Consider this example. “He walked away sadly.” What does that look like? Is he crying? How do we know he’s sad?

Now replace it with this: “He dropped his shoulders and shuffled his feet, keeping his eyes fixed on the ground.” We can see exactly what the character is feeling.

Find the adverbs in your work and try to replace as many as possible with powerful verbs. ProWritingAid’s Style Report is a good way to find your adverbs.

2. Eliminate Distancing Language

Distancing language is exactly what it sounds like: phrasing that puts distance between your characters (and, by proxy, your readers) and the scene. You might also know them as filter words. Here are examples of some phrases to keep an eye on when you’re revising.

  • He felt
  • They saw
  • We heard
  • I think
  • She wondered

Sometimes filter words are necessary to the tone of the statement or scene. However, overusing them detracts from the sensory detail because it separates the reader from what is happening. Often, distancing language can simply be removed and the rest of the sentence left intact. Sometimes, though, you may need to replace distancing, “showing” language with more vivid descriptions.

You can find these areas quickly using ProWritingAid’s Emotion Tells check in the Style Report.

emotion tells in ProWritingAid

The report will highlight words like scared or happy to help you work out where you need to add more detail. You’ll also see where you've used passive voice, which can also be distancing.

So, you’ve found your distancing language, and you need to replace it. How can you do this?

3. Use the Five Senses

Obviously, sensory detail involves the senses. The easiest way to bring your descriptions to life is to include all or most of the five senses. (Sometimes smell and taste just don’t fit the scene, and that’s okay.)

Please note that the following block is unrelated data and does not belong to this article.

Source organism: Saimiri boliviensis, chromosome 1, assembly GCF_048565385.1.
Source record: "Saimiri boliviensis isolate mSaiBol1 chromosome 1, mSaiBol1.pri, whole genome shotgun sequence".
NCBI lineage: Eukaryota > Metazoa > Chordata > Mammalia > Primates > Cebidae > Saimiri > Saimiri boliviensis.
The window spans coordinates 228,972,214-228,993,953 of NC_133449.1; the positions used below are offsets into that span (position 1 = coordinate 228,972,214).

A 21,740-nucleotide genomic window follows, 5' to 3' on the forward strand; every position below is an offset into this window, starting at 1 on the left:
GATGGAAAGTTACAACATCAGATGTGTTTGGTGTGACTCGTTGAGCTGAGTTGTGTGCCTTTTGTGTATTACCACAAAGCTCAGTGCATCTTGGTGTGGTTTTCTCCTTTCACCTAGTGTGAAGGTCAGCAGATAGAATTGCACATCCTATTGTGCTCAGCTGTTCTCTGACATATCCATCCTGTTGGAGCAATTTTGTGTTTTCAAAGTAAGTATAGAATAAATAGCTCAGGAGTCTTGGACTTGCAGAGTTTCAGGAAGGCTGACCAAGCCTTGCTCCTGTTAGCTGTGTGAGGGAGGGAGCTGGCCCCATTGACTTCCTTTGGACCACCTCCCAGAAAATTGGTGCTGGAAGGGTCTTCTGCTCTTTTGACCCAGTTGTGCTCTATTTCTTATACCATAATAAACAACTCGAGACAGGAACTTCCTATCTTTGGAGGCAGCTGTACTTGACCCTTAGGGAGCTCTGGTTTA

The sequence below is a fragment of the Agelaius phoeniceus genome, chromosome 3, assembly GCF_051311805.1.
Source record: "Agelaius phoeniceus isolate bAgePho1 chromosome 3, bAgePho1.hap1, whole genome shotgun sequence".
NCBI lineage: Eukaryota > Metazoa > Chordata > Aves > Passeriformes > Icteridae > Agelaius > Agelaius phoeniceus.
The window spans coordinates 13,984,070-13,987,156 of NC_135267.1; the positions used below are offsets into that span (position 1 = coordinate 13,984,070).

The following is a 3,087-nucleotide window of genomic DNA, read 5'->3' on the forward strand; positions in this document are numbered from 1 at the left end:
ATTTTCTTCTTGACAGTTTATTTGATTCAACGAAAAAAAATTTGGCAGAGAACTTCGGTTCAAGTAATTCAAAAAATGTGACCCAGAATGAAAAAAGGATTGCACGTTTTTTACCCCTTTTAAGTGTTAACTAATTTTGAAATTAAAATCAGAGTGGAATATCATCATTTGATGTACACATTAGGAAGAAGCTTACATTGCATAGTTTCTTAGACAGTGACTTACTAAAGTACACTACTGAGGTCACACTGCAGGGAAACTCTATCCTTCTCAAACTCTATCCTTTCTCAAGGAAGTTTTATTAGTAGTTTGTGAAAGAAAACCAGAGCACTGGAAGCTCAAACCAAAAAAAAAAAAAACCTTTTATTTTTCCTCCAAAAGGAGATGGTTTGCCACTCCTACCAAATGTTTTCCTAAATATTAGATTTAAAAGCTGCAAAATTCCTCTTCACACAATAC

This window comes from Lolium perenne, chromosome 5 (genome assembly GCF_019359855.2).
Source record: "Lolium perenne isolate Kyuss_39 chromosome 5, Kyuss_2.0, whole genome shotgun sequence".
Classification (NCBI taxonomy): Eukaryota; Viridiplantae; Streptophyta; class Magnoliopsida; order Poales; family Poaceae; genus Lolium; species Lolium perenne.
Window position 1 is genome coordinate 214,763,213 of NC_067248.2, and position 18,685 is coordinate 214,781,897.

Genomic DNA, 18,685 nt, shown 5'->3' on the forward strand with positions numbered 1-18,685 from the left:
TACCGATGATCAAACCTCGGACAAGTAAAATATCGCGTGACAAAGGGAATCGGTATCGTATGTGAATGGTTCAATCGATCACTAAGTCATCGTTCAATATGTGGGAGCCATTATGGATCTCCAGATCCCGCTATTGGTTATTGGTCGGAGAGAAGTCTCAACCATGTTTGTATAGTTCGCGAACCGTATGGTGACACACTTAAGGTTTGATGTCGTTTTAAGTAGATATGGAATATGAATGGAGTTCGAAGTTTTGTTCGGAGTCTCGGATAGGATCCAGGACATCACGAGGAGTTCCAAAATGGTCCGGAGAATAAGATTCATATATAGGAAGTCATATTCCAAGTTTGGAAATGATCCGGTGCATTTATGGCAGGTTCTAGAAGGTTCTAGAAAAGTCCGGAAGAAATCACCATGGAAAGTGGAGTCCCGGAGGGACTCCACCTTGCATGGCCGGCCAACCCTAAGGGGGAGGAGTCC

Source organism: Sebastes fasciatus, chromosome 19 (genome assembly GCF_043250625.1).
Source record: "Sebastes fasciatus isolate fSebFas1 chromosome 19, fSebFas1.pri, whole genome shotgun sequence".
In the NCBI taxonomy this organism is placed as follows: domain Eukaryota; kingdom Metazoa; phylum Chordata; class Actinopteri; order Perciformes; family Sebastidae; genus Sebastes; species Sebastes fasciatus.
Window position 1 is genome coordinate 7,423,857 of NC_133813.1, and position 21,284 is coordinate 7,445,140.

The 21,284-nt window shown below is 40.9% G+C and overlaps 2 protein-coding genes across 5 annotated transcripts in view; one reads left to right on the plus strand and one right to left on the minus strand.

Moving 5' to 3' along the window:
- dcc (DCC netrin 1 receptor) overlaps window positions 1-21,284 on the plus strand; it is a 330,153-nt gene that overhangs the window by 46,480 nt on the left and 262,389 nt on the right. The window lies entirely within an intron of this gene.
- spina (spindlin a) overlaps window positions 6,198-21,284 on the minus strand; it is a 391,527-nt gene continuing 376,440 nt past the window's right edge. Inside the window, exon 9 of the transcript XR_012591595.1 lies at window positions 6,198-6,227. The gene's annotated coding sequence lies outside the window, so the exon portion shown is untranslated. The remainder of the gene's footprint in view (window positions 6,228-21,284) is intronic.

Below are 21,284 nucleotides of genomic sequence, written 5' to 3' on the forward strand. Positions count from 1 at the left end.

ProWritingAid can come in handy here, too! Under “More Reports,” you can find the Sensory Report. It analyzes your word choice and tells you how many of each sense is present. This gives you a clear idea of what senses you need to add to improve the descriptions.


Every writer has a tendency to favor one or two of their senses over the others, and this affects the way that he or she experiences the world, processes information and makes memories. This means that we tend to describe characters, settings or actions using words related to our own favored senses. Writing that skews too far toward one sense over the others will resonate more with readers who favor the same sense and less so with those who do not.

4. Include Internal Sensations

Most writers can evoke the senses to a degree with external sensations. It’s easier to describe what your characters see and hear and even feel. But internal sensations are just as important and can add greater emphasis and evoke stronger emotions in your readers.

My favorite resource for this is The Emotion Thesaurus by Angela Ackerman and Becca Puglisi. They list common internal sensations for tons of different emotions. These might include heart racing, sweating, nausea, a tight throat, and more. You can ask yourself what emotion your character is experiencing then figure out what that feels like in the body.

Final Thoughts

Sensory detail and showing are some of the most important skills to master. They allow our readers to experience what we can so vividly see and feel in our minds. But it is a skill, not an innate trait. You can learn to improve your sensory writing.

What author do you think has amazing sensory detail? Let us know in the comments below.